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Post from the blog Living Day to Day with Multiple Sclerosis

February 10th, 2012 by Laina Turner

Original blog posted here.


Being diagnosed with Multiple Sclerosis was very hard. I was diagnosed in March of 2007, after a very long and rough exacerbation. Now looking back, I would say that the depression first started. If you don’t see it happening, you don’t get help. As the years have gone on so have the pains and symptoms. I spent more time in bed and unable to do all the things I used to do and even wanted to do. If I had a good day, I would push myself and then suffer for days. Heck, who am I fooling, I still am going through that. It wasn’t until last Fall that I started realizing how distant I have become from everyone. The Holidays were fast approaching and the worse I was feeling. I was waking up sick, the pain increasing, was crying from the second I woke up until I went to bed, and much more. It wasn’t until the day that everyone was leaving the house. I started shaking, felt like I was going to be sick, had this horrible sensation of fear, and then started crying. Are you kidding me? I am afraid of being alone? I felt like I was losing my mind. What is wrong with me?

I have always refused talking to a therapist, mostly because there was nothing wrong with me. Or at least I didn’t think so. After a few more episodes of this craziness I had to make that dreaded call. By the time I went in to see him, it had become even worse and was happening everyday all day long. While talking to him and answering his questions, I actually was becoming more and more embarrassed with my answers to these questions. I am the type that avoids calling the Dr’s until a lot has built up, mostly because after being diagnosed with MS, I find that everything would get blamed on MS. When I do finally get the nerve to call and go in to see them, usually the issue is at the extreme and then I want fixed… I WANT FIXED NOW!!! I guess I forget that the issue(s) may have been fixed fast if I would have gone in but I let it go months and months. So, of course, I went to the Therapist, answered the questions, and expected him to fix whatever is going on.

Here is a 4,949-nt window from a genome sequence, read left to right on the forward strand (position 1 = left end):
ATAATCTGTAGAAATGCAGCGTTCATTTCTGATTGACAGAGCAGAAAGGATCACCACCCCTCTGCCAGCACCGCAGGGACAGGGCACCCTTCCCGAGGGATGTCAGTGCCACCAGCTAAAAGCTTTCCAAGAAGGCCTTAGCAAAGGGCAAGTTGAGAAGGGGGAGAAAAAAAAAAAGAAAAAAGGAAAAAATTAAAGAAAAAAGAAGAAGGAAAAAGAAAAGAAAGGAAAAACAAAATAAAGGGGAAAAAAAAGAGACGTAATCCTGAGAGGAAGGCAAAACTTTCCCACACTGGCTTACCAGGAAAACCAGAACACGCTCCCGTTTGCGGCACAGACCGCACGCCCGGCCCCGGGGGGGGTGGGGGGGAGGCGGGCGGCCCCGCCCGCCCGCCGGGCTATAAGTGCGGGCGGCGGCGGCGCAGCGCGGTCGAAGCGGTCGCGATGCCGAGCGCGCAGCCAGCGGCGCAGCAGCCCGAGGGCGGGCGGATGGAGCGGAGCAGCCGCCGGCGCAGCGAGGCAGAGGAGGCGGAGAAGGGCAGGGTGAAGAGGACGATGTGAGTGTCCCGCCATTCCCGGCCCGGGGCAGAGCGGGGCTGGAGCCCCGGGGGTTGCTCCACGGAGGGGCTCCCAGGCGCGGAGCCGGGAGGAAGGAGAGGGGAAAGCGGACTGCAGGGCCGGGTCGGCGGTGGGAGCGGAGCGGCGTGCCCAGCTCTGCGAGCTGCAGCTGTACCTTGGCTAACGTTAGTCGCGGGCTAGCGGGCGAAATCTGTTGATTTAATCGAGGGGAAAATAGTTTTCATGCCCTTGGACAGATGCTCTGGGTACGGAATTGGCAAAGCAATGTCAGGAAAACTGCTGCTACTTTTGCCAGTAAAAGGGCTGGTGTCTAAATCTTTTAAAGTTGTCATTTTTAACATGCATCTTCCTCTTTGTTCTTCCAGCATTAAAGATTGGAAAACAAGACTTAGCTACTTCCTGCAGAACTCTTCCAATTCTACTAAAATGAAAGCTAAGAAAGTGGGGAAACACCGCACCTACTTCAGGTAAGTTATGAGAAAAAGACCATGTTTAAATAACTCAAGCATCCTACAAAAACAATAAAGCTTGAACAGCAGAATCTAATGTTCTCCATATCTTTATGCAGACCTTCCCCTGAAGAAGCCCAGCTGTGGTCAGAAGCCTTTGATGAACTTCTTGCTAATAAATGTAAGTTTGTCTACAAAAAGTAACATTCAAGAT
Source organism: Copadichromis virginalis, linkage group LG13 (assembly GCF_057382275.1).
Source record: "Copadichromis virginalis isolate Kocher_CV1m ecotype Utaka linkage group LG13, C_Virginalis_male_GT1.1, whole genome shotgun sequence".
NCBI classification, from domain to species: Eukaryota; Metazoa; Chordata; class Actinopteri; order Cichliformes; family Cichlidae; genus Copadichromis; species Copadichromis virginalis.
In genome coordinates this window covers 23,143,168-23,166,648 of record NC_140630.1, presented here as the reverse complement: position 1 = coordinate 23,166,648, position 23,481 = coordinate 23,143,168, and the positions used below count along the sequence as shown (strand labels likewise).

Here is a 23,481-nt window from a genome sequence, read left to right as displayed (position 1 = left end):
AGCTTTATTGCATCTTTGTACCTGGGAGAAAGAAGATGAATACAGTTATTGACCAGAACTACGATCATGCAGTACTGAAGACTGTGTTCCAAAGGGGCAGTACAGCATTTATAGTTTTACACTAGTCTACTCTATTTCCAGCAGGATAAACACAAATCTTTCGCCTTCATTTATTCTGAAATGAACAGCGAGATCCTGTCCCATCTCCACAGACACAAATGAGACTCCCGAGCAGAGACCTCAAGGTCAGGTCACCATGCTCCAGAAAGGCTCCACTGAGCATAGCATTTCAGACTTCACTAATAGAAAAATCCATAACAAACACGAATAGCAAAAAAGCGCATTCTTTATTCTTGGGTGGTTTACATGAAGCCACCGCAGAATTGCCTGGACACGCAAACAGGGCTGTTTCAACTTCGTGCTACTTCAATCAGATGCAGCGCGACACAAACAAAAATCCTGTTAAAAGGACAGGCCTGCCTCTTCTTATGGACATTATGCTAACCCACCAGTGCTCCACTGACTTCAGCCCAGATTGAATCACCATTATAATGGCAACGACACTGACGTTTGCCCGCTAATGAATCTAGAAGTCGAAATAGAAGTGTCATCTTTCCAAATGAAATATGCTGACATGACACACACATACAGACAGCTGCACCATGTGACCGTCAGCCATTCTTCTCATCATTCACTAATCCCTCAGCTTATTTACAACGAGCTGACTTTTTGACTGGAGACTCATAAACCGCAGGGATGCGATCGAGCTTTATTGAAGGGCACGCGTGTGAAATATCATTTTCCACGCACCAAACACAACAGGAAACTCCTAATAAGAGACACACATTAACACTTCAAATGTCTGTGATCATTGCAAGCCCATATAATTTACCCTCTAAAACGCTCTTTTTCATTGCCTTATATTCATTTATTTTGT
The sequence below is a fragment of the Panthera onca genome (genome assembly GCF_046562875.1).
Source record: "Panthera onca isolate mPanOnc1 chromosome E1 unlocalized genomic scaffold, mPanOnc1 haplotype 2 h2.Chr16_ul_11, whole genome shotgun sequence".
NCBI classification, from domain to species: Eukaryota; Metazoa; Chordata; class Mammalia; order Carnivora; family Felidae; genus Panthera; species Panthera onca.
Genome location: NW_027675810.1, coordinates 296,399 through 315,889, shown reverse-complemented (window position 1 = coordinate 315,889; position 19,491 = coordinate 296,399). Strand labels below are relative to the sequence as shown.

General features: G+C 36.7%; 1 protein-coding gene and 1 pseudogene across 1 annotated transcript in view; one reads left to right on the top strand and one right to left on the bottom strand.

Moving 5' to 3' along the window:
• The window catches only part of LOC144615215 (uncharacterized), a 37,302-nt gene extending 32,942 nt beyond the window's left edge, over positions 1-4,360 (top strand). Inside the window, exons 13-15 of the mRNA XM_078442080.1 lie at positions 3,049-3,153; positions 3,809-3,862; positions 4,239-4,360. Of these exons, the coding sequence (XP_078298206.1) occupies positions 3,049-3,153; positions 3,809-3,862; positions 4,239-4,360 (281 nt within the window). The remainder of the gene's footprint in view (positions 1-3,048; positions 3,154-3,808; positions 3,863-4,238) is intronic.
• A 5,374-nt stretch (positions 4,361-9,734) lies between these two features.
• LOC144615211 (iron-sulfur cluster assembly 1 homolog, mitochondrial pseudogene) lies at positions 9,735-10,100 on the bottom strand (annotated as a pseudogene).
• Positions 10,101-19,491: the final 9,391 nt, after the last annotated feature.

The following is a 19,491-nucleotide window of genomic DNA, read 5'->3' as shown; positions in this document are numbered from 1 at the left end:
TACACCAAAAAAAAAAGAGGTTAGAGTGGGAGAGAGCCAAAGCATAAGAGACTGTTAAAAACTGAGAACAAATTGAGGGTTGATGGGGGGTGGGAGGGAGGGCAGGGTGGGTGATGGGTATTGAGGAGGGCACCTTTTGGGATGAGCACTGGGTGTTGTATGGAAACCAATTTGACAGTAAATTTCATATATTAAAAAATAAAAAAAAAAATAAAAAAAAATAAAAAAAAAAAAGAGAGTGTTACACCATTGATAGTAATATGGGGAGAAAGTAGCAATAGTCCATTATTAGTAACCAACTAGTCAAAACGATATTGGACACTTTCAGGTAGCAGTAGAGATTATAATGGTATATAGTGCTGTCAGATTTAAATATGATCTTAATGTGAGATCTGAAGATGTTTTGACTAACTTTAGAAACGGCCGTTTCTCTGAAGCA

It didn’t go that way. I am listening to him talk and it was like a Charlie Brown’s Cartoon. “Wait… What did you just say”? The Therapist said it again. “You are having Severe Anxiety Attacks, You have Major Depression, and you are suffering from Agoraphobia this is very common in people that have been very sick for a long time. Part of this can be due to the MS”. I kind of giggled, in disbelief or maybe embarrassment, and then hit him with my normal response. “OK, so how do we fix this? Christmas is in 3 weeks and I have to be around all our family and friends. It’s been over 3 weeks since I left the house and the idea of being around everyone is causing this to get worse and worse.


Then the dreaded words came out… “This has been going on for years, this will not be an easy or quick fix. How bad do you want to live, keep your family and friends, and most importantly… be happy and live your life again”? Of course I choose to get my life back and most importantly be happy. I miss the “old me” I feel like I have lost me and people expect so much out of me and don’t understand or don’t care. I worry about everything and everybody, I care so much about others and continue to get hurt everyday. I never speak my mind, out of fear of hurting other’s feelings but they do it to me all the time. I wish I had the switch that other’s have to make me not care. He responded with ” You are You and You can’t change the way other’s are and how they will treat you. All you can do is learn to find ways to cope with being hurt, let down, disappointed, etc.. If that is the life they choose to live to make them happy, that is their choice. All we can do is work on what makes you happy and how to cope or handle those situations”.

This is the beginning of finding “ME and My Inner Happiness”. Does anyone else feel the same way or go through the same battle as me? Have you ever wondered “Why Me”?? Well, I always do and always come back with the same answer and that is… To help others. As hard and embarrassing as this is to me. I will journal my Journey as often as Possible. I get through life by helping others and I hope this will help others. Feel Free to Follow along and see where this journey leads… Hopefully to finding my Inner Happiness.

Diabetic Mice Provide a Surprising Breakthrough for Multiple Sclerosis Research

January 6th, 2012 by Laina Turner

The team has discovered that when mice with Type 1 Diabetes are injected with myelin protein — the insulating material that coats neurons — they experience the periods of relapsing and remitting disability associated with brain lesions in humans. And for the first time, they’ve been able to monitor this brain lesion process using magnetic resonance imaging.

Dr. Frenkel believes his finding will lead to the development of more effective treatments for MS.

Read full article and more

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How I Found Out I Have MS!

December 16th, 2011 by Laina Turner

Tricia’s Story of Multiple Sclerosis

December 15th, 2011 by Laina Turner

Purchase The MS Project ebook on Amazon for 2.99

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What it’s like to have MS – one person’s perspective

December 13th, 2011 by Laina Turner

Purchase The MS Project ebook on Amazon for 2.99